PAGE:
Reporters from senior and respected foreign correspondents on the ground appear to back up the claims.
Footage circulated on social media showed street fighting between Ukrainian and Russian troops.
The situation on the ground remains fluid and claims of control are hard to verify — but civilians on the ground have also told the BBC that Kharkiv is back under Ukrainian control and that conflict on the streets is easing.
Kyiv’s defence holding firm, mayor says
It’s not just in Kharkiv where Russian forces are being pegged back. Kyiv’s mayor says there are no Russian troops in the Ukrainian capital, adding the city’s defence is holding firm against attacks from Moscow’s forces.
“Our military, law enforcement and territorial defence continue to detect and neutralise saboteurs,” Vitali Klitschko wrote on his Telegram messaging channel.
Conflict could last ‘number of years’: UK
The Russia-Ukraine conflict could last a “number of years” and the world needs to be prepared for Moscow “to seek to use even worse weapons”, British Foreign Secretary Liz Truss warned Sunday.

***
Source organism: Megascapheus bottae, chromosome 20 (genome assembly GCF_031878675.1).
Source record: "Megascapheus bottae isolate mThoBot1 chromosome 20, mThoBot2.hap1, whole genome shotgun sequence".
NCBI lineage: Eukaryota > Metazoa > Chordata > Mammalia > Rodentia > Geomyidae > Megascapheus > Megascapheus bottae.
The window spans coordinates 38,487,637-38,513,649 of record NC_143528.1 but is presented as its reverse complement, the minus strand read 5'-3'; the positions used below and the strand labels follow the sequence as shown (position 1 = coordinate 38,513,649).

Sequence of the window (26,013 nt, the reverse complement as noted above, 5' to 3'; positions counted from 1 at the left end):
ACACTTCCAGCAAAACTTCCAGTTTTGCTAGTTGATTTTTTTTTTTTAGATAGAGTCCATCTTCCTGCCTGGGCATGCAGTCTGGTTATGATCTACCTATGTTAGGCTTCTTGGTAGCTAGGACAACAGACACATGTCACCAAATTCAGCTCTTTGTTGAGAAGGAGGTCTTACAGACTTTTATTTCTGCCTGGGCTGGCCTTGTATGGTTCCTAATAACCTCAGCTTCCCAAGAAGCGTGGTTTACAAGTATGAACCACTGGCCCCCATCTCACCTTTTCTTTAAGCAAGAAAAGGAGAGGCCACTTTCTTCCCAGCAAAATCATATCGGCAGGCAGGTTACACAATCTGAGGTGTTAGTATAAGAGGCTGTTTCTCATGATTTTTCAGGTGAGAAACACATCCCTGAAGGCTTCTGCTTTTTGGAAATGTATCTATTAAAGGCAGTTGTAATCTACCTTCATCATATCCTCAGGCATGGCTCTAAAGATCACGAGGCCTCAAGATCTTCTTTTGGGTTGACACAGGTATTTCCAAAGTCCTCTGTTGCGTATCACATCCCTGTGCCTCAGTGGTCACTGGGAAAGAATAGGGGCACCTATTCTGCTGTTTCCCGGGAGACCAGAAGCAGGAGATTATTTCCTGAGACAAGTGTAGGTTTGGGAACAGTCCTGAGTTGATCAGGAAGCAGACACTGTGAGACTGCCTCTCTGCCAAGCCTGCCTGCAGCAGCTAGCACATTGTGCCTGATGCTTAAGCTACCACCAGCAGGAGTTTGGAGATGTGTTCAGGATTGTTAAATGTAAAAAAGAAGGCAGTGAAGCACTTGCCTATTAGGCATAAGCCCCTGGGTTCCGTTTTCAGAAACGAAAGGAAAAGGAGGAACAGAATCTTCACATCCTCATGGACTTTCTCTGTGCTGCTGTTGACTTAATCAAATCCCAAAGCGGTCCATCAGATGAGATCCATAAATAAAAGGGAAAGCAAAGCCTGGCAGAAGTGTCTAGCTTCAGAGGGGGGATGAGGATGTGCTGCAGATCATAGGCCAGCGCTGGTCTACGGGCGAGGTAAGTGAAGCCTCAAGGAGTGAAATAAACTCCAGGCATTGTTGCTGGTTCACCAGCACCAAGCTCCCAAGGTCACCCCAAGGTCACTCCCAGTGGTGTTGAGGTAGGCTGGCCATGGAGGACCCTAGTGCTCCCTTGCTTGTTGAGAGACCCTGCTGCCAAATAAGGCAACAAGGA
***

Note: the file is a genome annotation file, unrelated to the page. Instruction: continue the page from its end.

“I fear this will be a long haul, this could be a number of years,” Ms Truss told Sky News.
“Russia have strong forces and we know the Ukrainians are brave, they are determined to stand up for their sovereignty and territorial integrity and they are determined to fight,” she said.
The minister said that intelligence showed that Ukrainian forces were “continuing to resist Russian advances” and that there had not been “significant changes” overnight.